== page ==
Flopping Fines

29 05 2008

The NBA announced yesterday that, starting next season, it will impose fines for ‘clear cases of flopping’.

Funny how the NBA is now putting the blame on the players because they can’t make the right call. Should Brent Barry have flopped the other night when fouled by Fisher? Maybe he would have got the call, and won the game.

It starts with admitting YOU have a problem.

Rasheed [Bleeping] Wallace

29 05 2008

All that bull[bleep]-ass calls they had out there. With Mike [Callahan] and Kenny [Mauer] — you’ve all seen that [bleep]. You saw them calls. The cats are flopping all over the floor and they’re calling that [bleep]. That [bleep] ain’t basketball out there. It’s all [bleeping] entertainment. You all should know that [bleep]. It’s all [bleeping] entertainment. -Rasheed Wallace

League acknowledges Spurs’ Barry was fouled

28 05 2008

The league office on Wednesday reviewed the final play of the San Antonio Spurs’ 93-91 home loss to the Los Angeles Lakers in Game 4 of the Western Conference finals and acknowledged that a two-shot foul should have been called on Derek Fisher for impeding Brent Barry.

After falling behind by seven points in the final minute, San Antonio sliced the deficit to two and regained possession with 2.1 seconds to play.

Barry then wound up with the ball in the center of the floor on a play called for Manu Ginobili and faked Fisher in the air but struggled to get off a 3-point heave at the buzzer after Fisher came down and bumped Barry.

“With the benefit of instant replay, it appears a foul call should have been made,” league spokesman Tim Frank said Wednesday.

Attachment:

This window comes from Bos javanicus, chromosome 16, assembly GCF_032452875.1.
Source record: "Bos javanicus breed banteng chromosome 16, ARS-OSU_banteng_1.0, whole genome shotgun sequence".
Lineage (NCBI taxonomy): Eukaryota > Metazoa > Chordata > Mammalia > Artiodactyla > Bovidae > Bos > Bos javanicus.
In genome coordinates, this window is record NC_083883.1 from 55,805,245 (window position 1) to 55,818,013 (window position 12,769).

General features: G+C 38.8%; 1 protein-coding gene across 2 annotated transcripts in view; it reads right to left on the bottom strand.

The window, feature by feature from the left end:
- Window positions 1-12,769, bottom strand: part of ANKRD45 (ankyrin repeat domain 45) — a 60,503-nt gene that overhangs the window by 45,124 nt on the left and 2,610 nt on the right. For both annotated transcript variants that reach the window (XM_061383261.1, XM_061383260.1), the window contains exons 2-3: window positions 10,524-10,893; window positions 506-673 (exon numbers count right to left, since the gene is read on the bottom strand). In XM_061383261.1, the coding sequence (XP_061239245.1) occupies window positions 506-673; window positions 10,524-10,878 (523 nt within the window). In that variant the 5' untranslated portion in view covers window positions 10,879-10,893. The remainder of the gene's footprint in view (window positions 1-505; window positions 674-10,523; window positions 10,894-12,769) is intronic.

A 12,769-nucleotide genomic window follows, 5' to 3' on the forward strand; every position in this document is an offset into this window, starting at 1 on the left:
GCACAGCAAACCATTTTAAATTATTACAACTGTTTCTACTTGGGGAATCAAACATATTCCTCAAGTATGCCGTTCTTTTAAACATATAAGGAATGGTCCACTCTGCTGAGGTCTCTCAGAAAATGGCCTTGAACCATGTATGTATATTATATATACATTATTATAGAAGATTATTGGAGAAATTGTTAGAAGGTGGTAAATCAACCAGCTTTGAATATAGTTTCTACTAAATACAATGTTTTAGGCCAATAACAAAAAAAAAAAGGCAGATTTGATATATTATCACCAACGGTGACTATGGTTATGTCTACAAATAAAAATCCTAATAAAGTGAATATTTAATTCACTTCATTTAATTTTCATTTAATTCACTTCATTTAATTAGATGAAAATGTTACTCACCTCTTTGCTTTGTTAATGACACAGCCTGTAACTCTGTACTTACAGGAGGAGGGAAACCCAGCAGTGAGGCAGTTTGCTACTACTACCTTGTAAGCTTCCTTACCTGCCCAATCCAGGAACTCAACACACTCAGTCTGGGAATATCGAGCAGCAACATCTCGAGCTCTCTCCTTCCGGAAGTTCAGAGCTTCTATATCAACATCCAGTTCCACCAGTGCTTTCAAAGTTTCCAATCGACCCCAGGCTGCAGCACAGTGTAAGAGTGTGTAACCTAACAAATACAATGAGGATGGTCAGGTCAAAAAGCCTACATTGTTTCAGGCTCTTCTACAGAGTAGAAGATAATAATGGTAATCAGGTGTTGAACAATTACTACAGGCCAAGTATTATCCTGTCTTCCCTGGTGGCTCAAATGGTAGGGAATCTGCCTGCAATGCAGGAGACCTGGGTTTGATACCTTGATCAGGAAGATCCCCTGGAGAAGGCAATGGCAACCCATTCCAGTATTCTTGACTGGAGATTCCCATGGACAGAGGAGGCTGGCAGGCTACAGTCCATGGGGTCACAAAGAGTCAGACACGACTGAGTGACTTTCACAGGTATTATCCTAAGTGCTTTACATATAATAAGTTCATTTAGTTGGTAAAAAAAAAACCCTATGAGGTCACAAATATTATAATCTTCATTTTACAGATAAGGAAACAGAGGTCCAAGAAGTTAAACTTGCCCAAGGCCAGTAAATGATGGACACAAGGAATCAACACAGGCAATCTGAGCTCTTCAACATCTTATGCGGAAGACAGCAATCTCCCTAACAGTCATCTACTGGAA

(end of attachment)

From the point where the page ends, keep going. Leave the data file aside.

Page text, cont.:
The miss sealed an L.A. victory that moved the Lakers into a commanding 3-1 series lead entering Thursday’s Game 5 at Staples Center.

But the Spurs did not protest the non-call afterward, even though a foul called before the shot would have sent Barry to the line for two free throws and a chance to force overtime.

The non-call nonetheless generated more than the usual scrutiny because the closest referee to the play was Joey Crawford, with whom San Antonio has a contentious recent history.

“That play,” Barry said, “was not where the game was lost.”

The Spurs, in truth, wouldn’t have had a chance to tie or win the game in the final two seconds if not for a fortuitous non-call on the previous possession.

Television replays indicated that Fisher’s shot with 6.9 seconds to go grazed the rim before bouncing out of bounds off of Robert Horry’s leg, meaning that the Lakers should have had a new shot clock instead of asking Kobe Bryant to hurry a fadeaway jumper after the ensuing timeout.

The new shot clock likely would have forced San Antonio to foul Bryant as opposed to getting the ball back off Bryant’s miss to draw up a potential game-winning play.

“It wasn’t a foul. … I think it was a proper no-call from what I saw,” Spurs coach Gregg Popovich said of Fisher bumping Barry.

Added Spurs forward Tim Duncan: “You’re not going to get that call. They’re not going to make that call.”

The Lakers were likewise adamant that no foul should have been called on Fisher, pointing at least in part to the fact that they didn’t get a new shot clock on the Fisher miss — and that Bryant didn’t earn a single trip to the free-throw line despite attempting 29 shots from the field.